There is no shortage of risks in the global environment these days. The Barcelona Centre for International Affairs (CIDOB), an independent think tank, has documented the top issues that it believes will shape the international agenda in 2018. One of these issues concerns connectivity and the world order. This connectivity includes control over the means of transporting goods and information, which is a strategic priority for many nations. However, the potential for crisis related to this control appears to be increasing. One of the contributing factors to this crisis, according to the CIDOB, is digital vulnerability. With the tensions mounting between many countries including the U.S., Russia, China, and the Korean Peninsula, this vulnerability could translate into real incidents of cyberterrorism.
Explore this issueJune/July 2018
Perhaps it is beneficial to start with an understanding of cyberterrorism. As stated by the U.S. Federal Bureau of Investigation, cyberterrorism is any “premeditated, politically motivated attack against information, computer systems, computer programs, and data that results in violence against non-combatant targets by sub-national groups or clandestine agents.” Similarly, according to the Cambridge Dictionary, cyberterrorism constitutes “the use of the Internet to damage or destroy computer systems for political or other reasons.”
Of course, cyberterrorism can involve any information system in any industry and it might be argued that a greater crisis would result from sabotaging highly sensitive information systems, such as those used for air traffic control. So what would inspire cyberterrorists to focus on the systems that are part of the food chain?
As it turns out, these systems are actually very attractive targets for a cyberterrorist attack. An attack of this nature could certainly be far-reaching—the food chain is an entity that unites the world population and touches everyone in some way. The National Cybersecurity Institute at Excelsior College, a center dedicated to the challenges in cybersecurity policy, technology, and education, states that the “Department of Homeland Security [in the U.S.] has labeled the Food and Agriculture industry as one of the 16 national critical infrastructures.”
According to the World Health Organization, 420,000 people die every year from food-related illnesses and the Food and Agriculture Organization of the United Nations says that more than 1.3 billion tons of food is wasted due to spoilage. An act of cyberterrorism in the food industry (also known as agroterrorism) could increase these numbers exponentially. There are a number of different avenues that agroterrorism could take:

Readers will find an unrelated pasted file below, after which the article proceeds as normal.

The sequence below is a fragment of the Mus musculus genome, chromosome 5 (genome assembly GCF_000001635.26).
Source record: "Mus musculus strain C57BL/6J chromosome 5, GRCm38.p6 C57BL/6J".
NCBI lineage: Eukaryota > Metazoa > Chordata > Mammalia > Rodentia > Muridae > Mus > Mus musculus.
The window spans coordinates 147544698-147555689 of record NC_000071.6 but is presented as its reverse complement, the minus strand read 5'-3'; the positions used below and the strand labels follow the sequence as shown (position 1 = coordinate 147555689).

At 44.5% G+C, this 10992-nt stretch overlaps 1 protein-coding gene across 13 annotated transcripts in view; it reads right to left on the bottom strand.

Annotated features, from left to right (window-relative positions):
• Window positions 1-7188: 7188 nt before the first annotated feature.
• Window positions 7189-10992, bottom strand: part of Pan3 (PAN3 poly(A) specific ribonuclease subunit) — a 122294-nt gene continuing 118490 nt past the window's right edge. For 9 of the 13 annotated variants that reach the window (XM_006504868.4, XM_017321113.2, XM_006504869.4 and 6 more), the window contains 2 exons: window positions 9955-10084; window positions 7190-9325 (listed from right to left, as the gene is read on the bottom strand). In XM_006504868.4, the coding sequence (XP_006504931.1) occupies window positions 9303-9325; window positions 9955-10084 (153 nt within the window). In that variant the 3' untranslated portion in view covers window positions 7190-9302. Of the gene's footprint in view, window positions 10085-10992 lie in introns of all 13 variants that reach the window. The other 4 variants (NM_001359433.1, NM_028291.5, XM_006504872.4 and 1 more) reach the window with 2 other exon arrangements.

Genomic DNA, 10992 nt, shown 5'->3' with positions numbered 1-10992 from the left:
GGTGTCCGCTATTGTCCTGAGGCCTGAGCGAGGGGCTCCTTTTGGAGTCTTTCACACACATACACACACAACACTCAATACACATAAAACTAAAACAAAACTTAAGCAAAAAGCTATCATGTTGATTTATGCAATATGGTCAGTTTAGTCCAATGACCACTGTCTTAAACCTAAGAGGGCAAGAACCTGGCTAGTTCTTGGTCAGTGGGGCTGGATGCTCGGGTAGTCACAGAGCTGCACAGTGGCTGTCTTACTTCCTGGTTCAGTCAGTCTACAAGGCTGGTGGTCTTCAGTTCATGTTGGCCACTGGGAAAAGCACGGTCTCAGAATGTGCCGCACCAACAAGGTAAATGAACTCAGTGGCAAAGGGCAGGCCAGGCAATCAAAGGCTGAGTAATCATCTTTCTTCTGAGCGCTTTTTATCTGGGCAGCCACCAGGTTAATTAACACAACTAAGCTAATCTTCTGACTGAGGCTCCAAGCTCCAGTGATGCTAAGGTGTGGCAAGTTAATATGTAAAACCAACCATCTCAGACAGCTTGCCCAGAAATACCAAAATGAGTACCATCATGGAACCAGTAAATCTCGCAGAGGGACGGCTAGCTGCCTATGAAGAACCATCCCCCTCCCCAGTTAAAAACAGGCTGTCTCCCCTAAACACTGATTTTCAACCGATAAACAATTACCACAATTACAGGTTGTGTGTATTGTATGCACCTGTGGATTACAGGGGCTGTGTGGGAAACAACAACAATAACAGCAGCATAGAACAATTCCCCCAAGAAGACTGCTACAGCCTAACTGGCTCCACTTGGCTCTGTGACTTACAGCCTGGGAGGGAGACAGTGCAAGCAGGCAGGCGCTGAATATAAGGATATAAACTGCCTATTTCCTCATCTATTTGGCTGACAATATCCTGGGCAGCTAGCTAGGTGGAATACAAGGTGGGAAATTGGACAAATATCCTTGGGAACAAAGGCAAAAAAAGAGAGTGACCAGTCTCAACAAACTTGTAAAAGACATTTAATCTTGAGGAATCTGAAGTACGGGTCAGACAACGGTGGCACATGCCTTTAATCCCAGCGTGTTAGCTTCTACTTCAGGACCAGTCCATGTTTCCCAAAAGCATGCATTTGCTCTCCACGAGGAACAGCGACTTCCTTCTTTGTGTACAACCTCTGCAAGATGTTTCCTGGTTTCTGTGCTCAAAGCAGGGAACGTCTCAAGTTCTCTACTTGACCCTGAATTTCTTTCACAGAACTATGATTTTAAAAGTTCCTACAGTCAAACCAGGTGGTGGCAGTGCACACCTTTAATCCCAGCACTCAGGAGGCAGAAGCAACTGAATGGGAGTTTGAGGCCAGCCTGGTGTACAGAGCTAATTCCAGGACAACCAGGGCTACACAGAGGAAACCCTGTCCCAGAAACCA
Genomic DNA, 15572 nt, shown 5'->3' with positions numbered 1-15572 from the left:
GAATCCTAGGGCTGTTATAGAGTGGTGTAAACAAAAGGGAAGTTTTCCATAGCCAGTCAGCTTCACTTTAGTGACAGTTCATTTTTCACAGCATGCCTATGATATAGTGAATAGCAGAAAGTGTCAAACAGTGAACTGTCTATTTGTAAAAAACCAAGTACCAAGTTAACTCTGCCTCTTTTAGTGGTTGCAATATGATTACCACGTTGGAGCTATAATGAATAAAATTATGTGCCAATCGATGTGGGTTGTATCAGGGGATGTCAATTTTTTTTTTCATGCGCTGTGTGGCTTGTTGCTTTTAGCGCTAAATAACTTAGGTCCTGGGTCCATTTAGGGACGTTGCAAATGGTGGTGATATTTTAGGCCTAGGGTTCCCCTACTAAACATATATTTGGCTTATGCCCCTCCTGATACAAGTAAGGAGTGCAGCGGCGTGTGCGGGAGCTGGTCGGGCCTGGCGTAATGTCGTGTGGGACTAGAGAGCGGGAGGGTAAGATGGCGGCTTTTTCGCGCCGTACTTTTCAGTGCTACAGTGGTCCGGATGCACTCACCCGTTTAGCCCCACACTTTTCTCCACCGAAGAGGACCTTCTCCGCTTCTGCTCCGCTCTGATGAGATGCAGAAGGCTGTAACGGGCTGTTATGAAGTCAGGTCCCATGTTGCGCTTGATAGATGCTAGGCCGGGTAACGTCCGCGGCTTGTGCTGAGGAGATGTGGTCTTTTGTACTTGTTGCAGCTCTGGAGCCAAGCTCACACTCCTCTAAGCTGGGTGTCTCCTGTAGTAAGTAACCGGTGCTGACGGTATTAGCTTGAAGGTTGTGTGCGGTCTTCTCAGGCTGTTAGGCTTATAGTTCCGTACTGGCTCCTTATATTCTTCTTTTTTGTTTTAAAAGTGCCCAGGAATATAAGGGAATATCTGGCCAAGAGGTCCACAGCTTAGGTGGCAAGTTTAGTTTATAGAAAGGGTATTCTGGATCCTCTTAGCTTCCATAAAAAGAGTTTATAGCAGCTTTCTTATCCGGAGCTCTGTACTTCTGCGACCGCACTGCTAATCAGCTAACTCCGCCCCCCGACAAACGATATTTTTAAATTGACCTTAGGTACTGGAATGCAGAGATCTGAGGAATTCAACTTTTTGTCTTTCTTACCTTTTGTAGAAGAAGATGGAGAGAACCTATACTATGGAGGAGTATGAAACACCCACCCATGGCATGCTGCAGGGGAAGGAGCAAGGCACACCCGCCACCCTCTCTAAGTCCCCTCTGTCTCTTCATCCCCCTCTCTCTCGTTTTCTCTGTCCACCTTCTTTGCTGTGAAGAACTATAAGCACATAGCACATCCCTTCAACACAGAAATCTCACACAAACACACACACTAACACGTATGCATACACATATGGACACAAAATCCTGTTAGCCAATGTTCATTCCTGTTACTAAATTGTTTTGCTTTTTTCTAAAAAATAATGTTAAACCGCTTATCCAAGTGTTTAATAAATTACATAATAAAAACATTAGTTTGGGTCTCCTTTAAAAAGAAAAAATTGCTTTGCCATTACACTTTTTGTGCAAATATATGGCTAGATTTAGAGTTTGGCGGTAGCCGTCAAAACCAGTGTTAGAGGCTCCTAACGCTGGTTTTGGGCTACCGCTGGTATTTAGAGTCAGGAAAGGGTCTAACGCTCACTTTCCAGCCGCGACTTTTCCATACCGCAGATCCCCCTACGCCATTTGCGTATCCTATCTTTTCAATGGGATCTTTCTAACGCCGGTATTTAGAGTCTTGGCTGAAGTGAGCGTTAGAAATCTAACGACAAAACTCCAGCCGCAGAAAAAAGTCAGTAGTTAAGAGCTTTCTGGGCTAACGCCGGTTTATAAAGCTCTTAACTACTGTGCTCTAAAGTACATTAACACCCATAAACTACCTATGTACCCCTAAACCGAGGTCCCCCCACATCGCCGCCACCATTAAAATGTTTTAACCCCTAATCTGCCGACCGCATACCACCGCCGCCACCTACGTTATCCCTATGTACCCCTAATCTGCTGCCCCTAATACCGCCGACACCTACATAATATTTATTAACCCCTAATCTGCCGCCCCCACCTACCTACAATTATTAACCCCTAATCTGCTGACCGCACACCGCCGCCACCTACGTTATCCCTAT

- Disruption of delivery;
- Alteration of formulations;
- Interception of confidential information; and
- Threat of tampering.
How could these avenues unfold? Let’s discuss each one in some detail.
Disruption of delivery would affect the transportation system that moves goods from place to place, potentially cutting off vital supplies to vulnerable communities.
Alteration of formulations could occur at a food manufacturing facility through the takeover of important pieces of equipment. These days, nearly every step of the food supply chain involves a smart device or sensor that connects to a centralized control system. These devices are known as programmable logic controllers, or PLCs. The programming that makes up a PLC is only as “smart” as the individual who created it. PLCs can’t be relied on to make the distinction between a benevolent programmer and a malevolent individual with the goal of causing harm. PLCs could potentially be accessed remotely with any number of undesirable to disastrous results.
Researchers have already been successful in modeling the takeover of PLCs in a water plant. By using ransomware, they were able to change the monitoring systems, including altering chlorine levels. PLCs can control very significant parts of the manufacturing process. Taking control of PLCs involved in the manufacturing process of a product destined for a highly susceptible population, like infant formula, could result in major changes to the calibrated delivery of the various nutrients that are part of the formulation. The ultimate result is the sickening (or worse) of the youngest segment of the population.